Whatever the pathway a student chooses, the prospective graduate must prepare for their role in the professional world. Major employers want graduates who can address in a creative and innovative way, the world each profession must respond to. All School programmes present modules with a contemporary edge. New elective modules will address the “Impact of the Image on Modern Culture”, “The Written Word and the Digital Revolution”, “Drugs Security and Terrorism”, “The Challenge of Religion”, “The Impact of Gender on Contemporary Thought”, and “History and the Modern Media.” No matter the degree pathway chosen, the School offers not just the chance of a prestigious first class degree but the possibility of acquiring those enhanced qualities demanded by employers. Our School cares deeply for students and the challenges they face. We do not promise employment but we guarantee that employers will take the added skills the School offers its graduates very seriously indeed. Help us take you that little bit further.
Academic Travel and Exchanges
The Dundee campus is increasingly internationalised with many new voices and perspectives being brought to our lectures and seminars. Employers are also wanting to employ students who have some experience of studying-abroad. Foreign Travel and study is an ancient tradition which has its roots in Medieval University practice and Ancient Greek Festivals. Learning what others do and how they do it allows constructive and critical insight into our thinking and practices. This understanding is what makes the travelled scholar valuable to employers: the ability to shed customary frameworks and to think in new ways. The School encourages its students to take advantage of the various exchange schemes available and recommends that exchanges take place in Level 2 and 3. We have extensive Erasmus Exchange Agreements with universities in Holland, France, Germany, Italy, the Czech Republic, Turkey, Spain and Portugal. It is important to plan early for these exchanges. Don’t think that languages might present an obstacle. Many European Universities now deliver their programmes in English. To help you decide the most advantageous institute for you, contact our Erasmus Officer, Marion Sporing at firstname.lastname@example.org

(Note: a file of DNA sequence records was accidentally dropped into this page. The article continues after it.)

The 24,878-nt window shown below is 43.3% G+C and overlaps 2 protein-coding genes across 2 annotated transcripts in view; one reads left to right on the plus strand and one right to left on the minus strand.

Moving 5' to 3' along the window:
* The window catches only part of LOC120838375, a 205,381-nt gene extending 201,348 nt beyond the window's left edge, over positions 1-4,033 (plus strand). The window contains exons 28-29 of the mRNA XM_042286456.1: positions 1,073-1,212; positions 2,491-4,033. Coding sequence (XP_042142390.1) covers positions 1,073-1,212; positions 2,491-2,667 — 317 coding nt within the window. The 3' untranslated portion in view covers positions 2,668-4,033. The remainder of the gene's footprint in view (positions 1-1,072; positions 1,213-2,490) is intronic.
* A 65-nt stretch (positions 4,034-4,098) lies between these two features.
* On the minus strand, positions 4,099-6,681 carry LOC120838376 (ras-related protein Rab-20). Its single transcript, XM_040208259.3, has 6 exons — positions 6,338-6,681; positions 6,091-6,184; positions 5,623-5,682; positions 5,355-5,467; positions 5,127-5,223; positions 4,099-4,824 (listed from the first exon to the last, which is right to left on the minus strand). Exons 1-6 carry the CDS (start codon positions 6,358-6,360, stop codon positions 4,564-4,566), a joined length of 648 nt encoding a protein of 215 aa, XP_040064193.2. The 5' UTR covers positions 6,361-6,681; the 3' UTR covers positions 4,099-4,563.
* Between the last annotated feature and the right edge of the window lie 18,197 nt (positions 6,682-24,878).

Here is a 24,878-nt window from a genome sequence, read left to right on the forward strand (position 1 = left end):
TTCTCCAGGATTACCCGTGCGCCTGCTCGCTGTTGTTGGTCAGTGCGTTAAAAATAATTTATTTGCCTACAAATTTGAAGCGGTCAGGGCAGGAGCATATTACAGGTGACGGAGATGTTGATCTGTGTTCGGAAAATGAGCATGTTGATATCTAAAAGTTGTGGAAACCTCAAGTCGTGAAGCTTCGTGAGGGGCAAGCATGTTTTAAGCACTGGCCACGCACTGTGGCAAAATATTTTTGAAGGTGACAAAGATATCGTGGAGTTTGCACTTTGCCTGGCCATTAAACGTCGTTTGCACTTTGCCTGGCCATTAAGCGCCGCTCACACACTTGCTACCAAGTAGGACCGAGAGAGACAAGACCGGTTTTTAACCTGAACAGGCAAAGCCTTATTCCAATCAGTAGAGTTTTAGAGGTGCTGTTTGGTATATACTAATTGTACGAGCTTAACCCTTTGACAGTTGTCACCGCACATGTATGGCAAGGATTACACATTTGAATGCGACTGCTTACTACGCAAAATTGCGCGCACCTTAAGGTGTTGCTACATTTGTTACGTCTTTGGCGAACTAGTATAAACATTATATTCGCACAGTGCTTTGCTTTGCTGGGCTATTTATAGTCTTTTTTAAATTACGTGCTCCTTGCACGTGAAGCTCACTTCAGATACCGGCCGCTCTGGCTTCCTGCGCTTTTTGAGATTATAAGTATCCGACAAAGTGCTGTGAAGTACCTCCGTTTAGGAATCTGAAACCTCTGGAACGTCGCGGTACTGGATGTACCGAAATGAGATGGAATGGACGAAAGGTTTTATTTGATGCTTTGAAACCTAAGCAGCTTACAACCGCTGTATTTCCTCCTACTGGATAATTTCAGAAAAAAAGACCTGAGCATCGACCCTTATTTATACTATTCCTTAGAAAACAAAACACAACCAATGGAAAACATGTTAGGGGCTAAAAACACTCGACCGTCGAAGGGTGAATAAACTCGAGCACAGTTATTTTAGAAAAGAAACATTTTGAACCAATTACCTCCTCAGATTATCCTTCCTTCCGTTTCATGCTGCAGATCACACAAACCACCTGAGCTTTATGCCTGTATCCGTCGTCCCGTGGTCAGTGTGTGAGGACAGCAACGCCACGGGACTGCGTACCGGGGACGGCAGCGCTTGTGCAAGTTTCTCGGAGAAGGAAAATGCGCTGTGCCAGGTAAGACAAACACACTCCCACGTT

The School has an increasing number of high-quality undergraduate and post-graduate Exchange Programmes in the US. They offer new learning experiences and a superb opportunity to visit North America and perhaps even lay the basis for your post-graduation career.
In your third year of study, especially in the vacations of that year, the School recommends that you think very carefully about a work placement with a major employer whether it be the House of Commons, an international publishing house, an art gallery, an investment house, a museum or the Palace of Holyrood. The University has an excellent record of high level placements many of which have led to employment. Details of the work placement scheme can be obtained from the University Careers Service, who would be delighted to assist you, at the Careers website.